This study was prepared at the request of the Chairman of the Senate Budget Committee and focuses on the following questions: (1) What are public-private partnerships and how often are they used? (2) Does private financing increase the resources available to build, operate, and maintain roads? (3) Do public-private partnerships build roads more quickly or at a lower cost? The report finds that private financing will increase the availability of funds for highway construction only in cases in which states or localities have chosen to restrict their spending by imposing legal constraints or budgetary limits on themselves. The reason is that revenues from the users of roads and from taxpayers are the ultimate source of money for highways, regardless of the financing mechanism chosen. On the basis of evidence from a small number of studies, such partnerships have built highways slightly less expensively and slightly more quickly, compared with the traditional public-sector approach.
This report reviews (1) the benefits, costs, and trade-offs of highway public-private partnerships; (2) how public officials have identified and acted to protect the public interest in these arrangements; and (3) the federal role in highway public-private partnerships and potential changes in this role. As input into the study, GAO reviewed federal legislation, interviewed federal, state, and other officials, and reviewed the experience of Australia, Canada, and Spain. GAO recommends that Congress consider directing the Secretary of Transportation, in consultation with Congress and other stakeholders, to develop objective criteria for identifying potential national public interests in highway P3s.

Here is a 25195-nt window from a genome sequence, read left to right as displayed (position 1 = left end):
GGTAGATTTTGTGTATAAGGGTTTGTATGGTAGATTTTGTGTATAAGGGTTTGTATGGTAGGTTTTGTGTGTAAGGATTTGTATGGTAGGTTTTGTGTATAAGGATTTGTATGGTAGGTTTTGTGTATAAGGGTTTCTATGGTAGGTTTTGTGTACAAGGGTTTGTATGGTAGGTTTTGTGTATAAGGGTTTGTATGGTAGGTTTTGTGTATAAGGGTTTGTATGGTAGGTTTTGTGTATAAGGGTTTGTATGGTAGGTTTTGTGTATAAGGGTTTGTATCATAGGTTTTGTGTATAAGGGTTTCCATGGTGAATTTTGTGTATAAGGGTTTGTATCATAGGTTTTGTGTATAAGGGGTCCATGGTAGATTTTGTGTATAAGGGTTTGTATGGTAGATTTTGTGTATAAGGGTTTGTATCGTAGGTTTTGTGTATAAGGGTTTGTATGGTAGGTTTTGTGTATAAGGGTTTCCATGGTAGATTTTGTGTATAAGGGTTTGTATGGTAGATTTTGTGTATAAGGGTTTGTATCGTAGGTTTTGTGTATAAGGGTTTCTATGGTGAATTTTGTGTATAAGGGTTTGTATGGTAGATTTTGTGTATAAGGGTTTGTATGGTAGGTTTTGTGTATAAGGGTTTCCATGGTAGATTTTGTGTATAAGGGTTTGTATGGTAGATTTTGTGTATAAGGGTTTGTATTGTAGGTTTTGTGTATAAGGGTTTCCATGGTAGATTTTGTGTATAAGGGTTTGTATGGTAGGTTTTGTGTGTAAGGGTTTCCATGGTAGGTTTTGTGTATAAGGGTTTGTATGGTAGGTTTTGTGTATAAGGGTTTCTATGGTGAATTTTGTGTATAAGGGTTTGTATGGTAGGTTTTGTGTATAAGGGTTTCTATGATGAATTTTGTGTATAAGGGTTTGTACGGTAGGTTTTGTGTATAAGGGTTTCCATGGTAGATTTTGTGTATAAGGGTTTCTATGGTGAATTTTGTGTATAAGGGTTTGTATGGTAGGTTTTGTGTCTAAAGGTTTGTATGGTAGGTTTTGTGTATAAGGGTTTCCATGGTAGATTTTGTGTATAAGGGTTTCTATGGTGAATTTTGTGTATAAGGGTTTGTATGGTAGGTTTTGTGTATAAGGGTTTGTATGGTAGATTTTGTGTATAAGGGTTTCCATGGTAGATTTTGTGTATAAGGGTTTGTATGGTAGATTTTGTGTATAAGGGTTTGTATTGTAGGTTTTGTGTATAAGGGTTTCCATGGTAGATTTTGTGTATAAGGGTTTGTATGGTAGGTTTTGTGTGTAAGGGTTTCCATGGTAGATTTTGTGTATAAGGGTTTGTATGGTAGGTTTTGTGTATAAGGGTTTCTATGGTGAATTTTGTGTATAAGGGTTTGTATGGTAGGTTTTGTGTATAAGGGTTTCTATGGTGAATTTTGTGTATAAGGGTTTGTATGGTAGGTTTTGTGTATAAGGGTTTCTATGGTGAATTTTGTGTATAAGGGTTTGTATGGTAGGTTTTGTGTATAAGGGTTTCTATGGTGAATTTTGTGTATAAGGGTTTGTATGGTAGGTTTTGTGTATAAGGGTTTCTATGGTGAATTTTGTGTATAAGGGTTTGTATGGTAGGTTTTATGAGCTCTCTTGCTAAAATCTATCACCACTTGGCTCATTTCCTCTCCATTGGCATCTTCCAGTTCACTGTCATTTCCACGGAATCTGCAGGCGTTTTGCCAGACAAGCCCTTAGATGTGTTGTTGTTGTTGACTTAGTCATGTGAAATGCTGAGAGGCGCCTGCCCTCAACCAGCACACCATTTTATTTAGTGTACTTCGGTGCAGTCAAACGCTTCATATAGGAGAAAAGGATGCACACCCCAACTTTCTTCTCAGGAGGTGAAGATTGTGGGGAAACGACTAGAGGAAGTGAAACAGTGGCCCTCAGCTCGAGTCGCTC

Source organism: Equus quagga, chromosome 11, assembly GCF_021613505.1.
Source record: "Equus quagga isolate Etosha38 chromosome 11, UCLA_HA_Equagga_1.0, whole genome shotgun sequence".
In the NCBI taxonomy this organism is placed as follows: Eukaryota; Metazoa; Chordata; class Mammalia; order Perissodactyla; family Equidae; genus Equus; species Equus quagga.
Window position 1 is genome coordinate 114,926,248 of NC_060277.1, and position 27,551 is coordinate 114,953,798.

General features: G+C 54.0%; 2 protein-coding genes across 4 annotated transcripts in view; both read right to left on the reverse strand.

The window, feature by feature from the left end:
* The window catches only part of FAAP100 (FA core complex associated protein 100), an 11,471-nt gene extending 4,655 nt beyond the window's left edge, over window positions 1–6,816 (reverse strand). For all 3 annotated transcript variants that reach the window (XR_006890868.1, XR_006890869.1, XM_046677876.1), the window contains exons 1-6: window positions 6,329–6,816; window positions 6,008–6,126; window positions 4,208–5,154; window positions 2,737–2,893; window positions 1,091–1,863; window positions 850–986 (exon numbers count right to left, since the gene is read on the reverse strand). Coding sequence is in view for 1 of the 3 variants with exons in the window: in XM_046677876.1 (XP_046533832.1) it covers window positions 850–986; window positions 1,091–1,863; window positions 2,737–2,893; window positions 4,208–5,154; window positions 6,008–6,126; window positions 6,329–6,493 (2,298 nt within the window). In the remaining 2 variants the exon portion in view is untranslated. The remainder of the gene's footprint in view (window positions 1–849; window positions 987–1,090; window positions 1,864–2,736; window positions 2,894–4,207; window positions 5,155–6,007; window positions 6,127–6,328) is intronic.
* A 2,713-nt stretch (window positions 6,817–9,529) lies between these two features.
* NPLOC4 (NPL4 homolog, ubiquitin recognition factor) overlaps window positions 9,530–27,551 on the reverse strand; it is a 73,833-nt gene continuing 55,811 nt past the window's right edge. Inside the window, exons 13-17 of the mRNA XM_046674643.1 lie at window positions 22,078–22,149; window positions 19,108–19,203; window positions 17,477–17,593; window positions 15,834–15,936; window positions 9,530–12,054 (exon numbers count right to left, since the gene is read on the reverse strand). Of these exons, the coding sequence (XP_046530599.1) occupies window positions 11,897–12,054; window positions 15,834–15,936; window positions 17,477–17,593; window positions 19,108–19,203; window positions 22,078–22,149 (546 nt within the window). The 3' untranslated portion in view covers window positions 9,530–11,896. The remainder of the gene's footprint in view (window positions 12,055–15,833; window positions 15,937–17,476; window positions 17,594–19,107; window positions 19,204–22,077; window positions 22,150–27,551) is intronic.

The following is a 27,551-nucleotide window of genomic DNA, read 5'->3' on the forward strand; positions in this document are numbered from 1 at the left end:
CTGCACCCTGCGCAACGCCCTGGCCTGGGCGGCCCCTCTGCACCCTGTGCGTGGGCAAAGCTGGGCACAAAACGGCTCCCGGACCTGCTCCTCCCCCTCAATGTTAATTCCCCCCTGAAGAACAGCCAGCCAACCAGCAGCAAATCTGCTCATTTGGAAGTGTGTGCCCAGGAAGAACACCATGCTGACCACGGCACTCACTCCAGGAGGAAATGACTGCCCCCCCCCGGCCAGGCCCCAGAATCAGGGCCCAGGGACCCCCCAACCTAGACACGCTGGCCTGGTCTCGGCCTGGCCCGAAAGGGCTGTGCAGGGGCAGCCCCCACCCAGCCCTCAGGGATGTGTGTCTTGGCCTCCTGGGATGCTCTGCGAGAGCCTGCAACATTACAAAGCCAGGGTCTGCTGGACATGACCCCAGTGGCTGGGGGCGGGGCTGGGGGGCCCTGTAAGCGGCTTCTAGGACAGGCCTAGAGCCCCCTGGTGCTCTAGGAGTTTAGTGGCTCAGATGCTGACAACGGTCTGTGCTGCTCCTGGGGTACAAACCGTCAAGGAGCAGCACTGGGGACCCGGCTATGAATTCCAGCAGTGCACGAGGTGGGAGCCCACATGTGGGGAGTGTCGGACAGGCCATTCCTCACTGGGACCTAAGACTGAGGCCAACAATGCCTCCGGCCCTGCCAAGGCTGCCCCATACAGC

This 2007 report sheds light on the growing use of P3s for transit capital projects—a trend which has been driven more by local transit agencies than Federal government encouragement or promotion—to provide significant new sources of funding for transit, help address the country's urban congestion crisis, and enhance mobility in many of the country's metropolitan areas. This report identifies and examines the costs, benefits, and efficiencies of applying P3 delivery approaches to transit projects.